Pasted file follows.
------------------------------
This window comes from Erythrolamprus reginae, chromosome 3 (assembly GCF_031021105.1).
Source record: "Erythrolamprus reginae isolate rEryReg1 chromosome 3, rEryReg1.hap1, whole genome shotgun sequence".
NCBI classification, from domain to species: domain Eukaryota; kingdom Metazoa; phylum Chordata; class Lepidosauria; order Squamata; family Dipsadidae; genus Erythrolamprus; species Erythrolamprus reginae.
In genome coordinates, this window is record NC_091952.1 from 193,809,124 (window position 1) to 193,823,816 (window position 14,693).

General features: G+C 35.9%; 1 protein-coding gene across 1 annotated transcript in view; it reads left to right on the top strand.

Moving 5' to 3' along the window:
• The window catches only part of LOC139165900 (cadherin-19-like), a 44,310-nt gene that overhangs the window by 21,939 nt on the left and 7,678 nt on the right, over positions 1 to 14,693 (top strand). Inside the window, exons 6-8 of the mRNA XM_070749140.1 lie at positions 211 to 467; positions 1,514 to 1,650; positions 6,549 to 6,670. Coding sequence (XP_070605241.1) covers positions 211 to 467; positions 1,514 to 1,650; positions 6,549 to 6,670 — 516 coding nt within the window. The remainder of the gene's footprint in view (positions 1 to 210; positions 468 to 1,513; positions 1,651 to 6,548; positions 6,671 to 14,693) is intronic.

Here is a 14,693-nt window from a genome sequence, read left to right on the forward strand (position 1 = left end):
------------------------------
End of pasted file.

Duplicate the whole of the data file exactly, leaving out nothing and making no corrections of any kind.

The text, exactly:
This window comes from Erythrolamprus reginae, chromosome 3 (assembly GCF_031021105.1).
Source record: "Erythrolamprus reginae isolate rEryReg1 chromosome 3, rEryReg1.hap1, whole genome shotgun sequence".
NCBI classification, from domain to species: domain Eukaryota; kingdom Metazoa; phylum Chordata; class Lepidosauria; order Squamata; family Dipsadidae; genus Erythrolamprus; species Erythrolamprus reginae.
In genome coordinates, this window is record NC_091952.1 from 193,809,124 (window position 1) to 193,823,816 (window position 14,693).

General features: G+C 35.9%; 1 protein-coding gene across 1 annotated transcript in view; it reads left to right on the top strand.

Moving 5' to 3' along the window:
• The window catches only part of LOC139165900 (cadherin-19-like), a 44,310-nt gene that overhangs the window by 21,939 nt on the left and 7,678 nt on the right, over positions 1 to 14,693 (top strand). Inside the window, exons 6-8 of the mRNA XM_070749140.1 lie at positions 211 to 467; positions 1,514 to 1,650; positions 6,549 to 6,670. Coding sequence (XP_070605241.1) covers positions 211 to 467; positions 1,514 to 1,650; positions 6,549 to 6,670 — 516 coding nt within the window. The remainder of the gene's footprint in view (positions 1 to 210; positions 468 to 1,513; positions 1,651 to 6,548; positions 6,671 to 14,693) is intronic.

Here is a 14,693-nt window from a genome sequence, read left to right on the forward strand (position 1 = left end):